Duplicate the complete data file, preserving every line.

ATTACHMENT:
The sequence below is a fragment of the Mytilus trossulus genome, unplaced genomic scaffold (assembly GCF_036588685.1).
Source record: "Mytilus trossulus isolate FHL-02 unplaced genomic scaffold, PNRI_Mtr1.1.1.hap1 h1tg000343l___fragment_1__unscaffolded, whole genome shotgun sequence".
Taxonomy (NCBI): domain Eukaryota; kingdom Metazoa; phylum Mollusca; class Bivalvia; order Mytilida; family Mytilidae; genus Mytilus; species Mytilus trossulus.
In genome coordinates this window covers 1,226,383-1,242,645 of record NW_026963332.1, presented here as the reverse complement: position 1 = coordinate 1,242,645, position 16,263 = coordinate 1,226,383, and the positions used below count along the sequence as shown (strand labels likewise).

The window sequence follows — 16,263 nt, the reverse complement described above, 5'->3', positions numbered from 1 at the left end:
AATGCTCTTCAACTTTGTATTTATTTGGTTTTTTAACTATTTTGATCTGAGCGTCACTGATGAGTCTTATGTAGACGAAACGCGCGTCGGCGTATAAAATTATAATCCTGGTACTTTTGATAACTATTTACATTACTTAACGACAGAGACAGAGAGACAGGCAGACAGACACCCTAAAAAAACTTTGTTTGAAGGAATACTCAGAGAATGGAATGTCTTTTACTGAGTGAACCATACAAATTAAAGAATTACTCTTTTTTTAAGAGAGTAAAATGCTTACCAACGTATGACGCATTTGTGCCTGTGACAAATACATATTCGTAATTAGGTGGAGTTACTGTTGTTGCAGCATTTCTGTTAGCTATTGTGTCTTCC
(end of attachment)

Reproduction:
The sequence below is a fragment of the Mytilus trossulus genome, unplaced genomic scaffold (assembly GCF_036588685.1).
Source record: "Mytilus trossulus isolate FHL-02 unplaced genomic scaffold, PNRI_Mtr1.1.1.hap1 h1tg000343l___fragment_1__unscaffolded, whole genome shotgun sequence".
Taxonomy (NCBI): domain Eukaryota; kingdom Metazoa; phylum Mollusca; class Bivalvia; order Mytilida; family Mytilidae; genus Mytilus; species Mytilus trossulus.
In genome coordinates this window covers 1,226,383-1,242,645 of record NW_026963332.1, presented here as the reverse complement: position 1 = coordinate 1,242,645, position 16,263 = coordinate 1,226,383, and the positions used below count along the sequence as shown (strand labels likewise).

The window sequence follows — 16,263 nt, the reverse complement described above, 5'->3', positions numbered from 1 at the left end:
AATGCTCTTCAACTTTGTATTTATTTGGTTTTTTAACTATTTTGATCTGAGCGTCACTGATGAGTCTTATGTAGACGAAACGCGCGTCGGCGTATAAAATTATAATCCTGGTACTTTTGATAACTATTTACATTACTTAACGACAGAGACAGAGAGACAGGCAGACAGACACCCTAAAAAAACTTTGTTTGAAGGAATACTCAGAGAATGGAATGTCTTTTACTGAGTGAACCATACAAATTAAAGAATTACTCTTTTTTTAAGAGAGTAAAATGCTTACCAACGTATGACGCATTTGTGCCTGTGACAAATACATATTCGTAATTAGGTGGAGTTACTGTTGTTGCAGCATTTCTGTTAGCTATTGTGTCTTCC